BrugueraEditorsecondary authorsome editionsconfirmed
Cobb, Walter J.Translatorsecondary authorsome editionsconfirmed
Dixon, Arthur A.Illustratorsecondary authorsome editionsconfirmed
Gohin, YvesEditorsecondary authorsome editionsconfirmed
Hill, JamesCover artistsecondary authorsome editionsconfirmed
Keiler, WalterTranslatorsecondary authorsome editionsconfirmed
Kool, Halbo C.Translatorsecondary authorsome editionsconfirmed
Krailsheimer, AlbanTranslatorsecondary authorsome editionsconfirmed
La Farge, PhyllisTranslatorsecondary authorsome editionsconfirmed
Laverdel, MarcelIllustratorsecondary authorsome editionsconfirmed
Liu, CatherineTranslatorsecondary authorsome editionsconfirmed
Lusignoli, ClaraTranslatorsecondary authorsome editionsconfirmed
Maurois, AndréAfterwordsecondary authorsome editionsconfirmed
Oorthuizen, WillemTranslatorsecondary authorsome editionsconfirmed
Rhys, ErnestEveryman's Library Editorsecondary authorsome editionsconfirmed
Seebacher, JacquesEditorsecondary authorsome editionsconfirmed
Seebacher, JacquesEditorsecondary authorsome editionsconfirmed
Spitzers, AttieTranslatorsecondary authorsome editionsconfirmed
Stedum, Gerda vanTranslatorsecondary authorsome editionsconfirmed
Sturrock, JohnTranslatorsecondary authorsome editionsconfirmed
Swinburne, A. C.Appreciationsecondary authorsome editionsconfirmed
Terpstra, BasTranslatorsecondary authorsome editionsconfirmed
Verhagen, InekeIllustratorsecondary authorsome editionsconfirmed
Vincet, ArthurNarratorsecondary authorsome editionsconfirmed
וולק, ארזTranslatorsecondary authorsome editionsconfirmed

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Exactly three hundred and forty-eight years, six months and nineteen days have passed away since the Parisians were awakened by the noise of all the bells within the triple walls of the city, the university, and the town, ringing a full peal.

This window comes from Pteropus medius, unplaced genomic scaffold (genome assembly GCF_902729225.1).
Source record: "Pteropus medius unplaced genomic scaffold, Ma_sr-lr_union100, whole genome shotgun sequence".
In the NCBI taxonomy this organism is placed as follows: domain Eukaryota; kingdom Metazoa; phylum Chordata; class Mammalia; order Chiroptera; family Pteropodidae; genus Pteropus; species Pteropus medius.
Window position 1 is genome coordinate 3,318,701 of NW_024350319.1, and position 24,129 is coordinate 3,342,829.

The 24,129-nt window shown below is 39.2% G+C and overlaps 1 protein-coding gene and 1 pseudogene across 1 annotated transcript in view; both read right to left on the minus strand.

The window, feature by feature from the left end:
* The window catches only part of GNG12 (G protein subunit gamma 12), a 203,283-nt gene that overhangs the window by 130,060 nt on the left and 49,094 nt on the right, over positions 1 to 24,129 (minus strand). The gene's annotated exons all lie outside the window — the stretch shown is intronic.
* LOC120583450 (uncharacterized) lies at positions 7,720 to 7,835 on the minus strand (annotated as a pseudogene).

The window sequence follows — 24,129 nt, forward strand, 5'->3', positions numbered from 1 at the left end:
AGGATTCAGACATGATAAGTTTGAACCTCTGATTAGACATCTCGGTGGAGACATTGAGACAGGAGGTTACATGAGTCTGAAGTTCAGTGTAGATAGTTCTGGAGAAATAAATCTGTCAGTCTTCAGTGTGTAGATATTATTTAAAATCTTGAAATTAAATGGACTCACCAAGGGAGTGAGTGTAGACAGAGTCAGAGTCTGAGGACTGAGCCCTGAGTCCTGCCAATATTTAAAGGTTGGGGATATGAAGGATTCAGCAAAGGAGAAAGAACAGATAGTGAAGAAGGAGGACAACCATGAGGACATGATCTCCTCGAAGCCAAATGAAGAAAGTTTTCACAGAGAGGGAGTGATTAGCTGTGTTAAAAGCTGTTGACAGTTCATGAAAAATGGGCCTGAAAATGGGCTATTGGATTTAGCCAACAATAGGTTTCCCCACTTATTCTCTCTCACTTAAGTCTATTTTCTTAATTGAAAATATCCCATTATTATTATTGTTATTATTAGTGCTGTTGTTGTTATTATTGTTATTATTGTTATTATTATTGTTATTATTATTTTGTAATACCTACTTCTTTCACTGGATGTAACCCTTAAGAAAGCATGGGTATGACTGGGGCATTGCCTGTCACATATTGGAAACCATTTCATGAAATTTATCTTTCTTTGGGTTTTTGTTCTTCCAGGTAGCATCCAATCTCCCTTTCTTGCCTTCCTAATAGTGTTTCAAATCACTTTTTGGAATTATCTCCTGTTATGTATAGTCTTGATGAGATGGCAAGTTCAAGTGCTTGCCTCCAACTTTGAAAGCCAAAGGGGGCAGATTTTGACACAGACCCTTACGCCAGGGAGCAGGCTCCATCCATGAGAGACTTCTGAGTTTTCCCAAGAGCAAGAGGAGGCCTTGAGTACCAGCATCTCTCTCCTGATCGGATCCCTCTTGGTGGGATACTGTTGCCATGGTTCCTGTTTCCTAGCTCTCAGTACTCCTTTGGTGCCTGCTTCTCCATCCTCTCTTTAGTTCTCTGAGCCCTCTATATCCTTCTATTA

Quotations
Endlich neigte sich der geschworene Buchhändler der Universität, Meister Andry Musnier, zum Ohre des Kürschners der Kleider des Königs mit den Worten:

"Ich sage euch, Herr, das Ende der Welt ist nahe. Man sah nie solche Ausgelassenheit der Studenten. Die verfluchten Erfindungen des Jahrhunderts richten alles zugrunde, die Kanonen, Serpentinen, Bombarden und vor allem die Buchdruckerkunst, diese andere Pest aus Deutschland. Keine Manuskripte! Keine Bücher! Der Druck tötet den Buchhandel! Das Ende der Welt ist nah."
Stets dachte ich, werde es von mir abhängen, den Prozeß zu verfolgen oder fallen zu lassen. Doch jeder böse Gedanke ist unerbittlich und bestrebt, zur Tatsache zu werden; und da, wo ich mich allmächtig glaube, ist das Verhängnis mächtiger als ich. Ach, ach, das Verhängnis ergriff dich, überlieferte dich den furchtbaren Rädern der Maschine, die ich im Dunkel baute. Jetzt bin ich dem Ende nahe. (Claude Frollo)
Die Liebe gleicht einem Baum; sie sproßt von selbst hervor, treibt tiefe Wurzeln in unser Sein und grünt oft noch auf einem gebrochenen Herzen.
Dom Claude begann aufs neue: "Ihr seid also glücklich?" - Gringoire erwiderte mit Feuer: "Auf Ehre, ja! Zuerst liebte ich Frauen, dann Tiere; jetzt liebe ich Steine. Sie sind ebenso unterhaltend wie Tiere und Frauen, aber nicht so treulos."
Der Priester legte die Hand auf die Stirn. Es war seine gewöhnliche Bewegung; dann sprach er: "Wahrhaftig, Ihr habt recht!"
Peter Gringoire war so glücklich, die Ziege zu retten, und erlangte auch einigen Beifall im Tragödien-Dichten. Nachdem er, wie es scheint, alle Torheiten gekostet hatte, die Astrologie, Alchimie, Philosophie und Architektur, kehrte er zur albernsten Torheit, der Tragödie zurück; das nannte er: Ein tragisches Ende nehmen.

Auch Phoebus von Chateaupers nahm ein tragisches Ende: Er verheiratete sich.
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This is the major work for The Hunchback of Notre Dame by Victor Hugo. Please do not combine with abridgements, adaptations, etc.
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A retelling of the tale, set in medieval Paris, of Quasimodo, the hunchbacked bellringer of Notre Dame Cathedral, and his struggles to save the beautiful gypsy dancer Esmaralda from being unjustly executed.

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Penguin Australia

2 editions of this book were published by Penguin Australia.

Editions: 0140443533, 0451531515

Tantor Media

2 editions of this book were published by Tantor Media.

Editions: 1400102111, 1400109035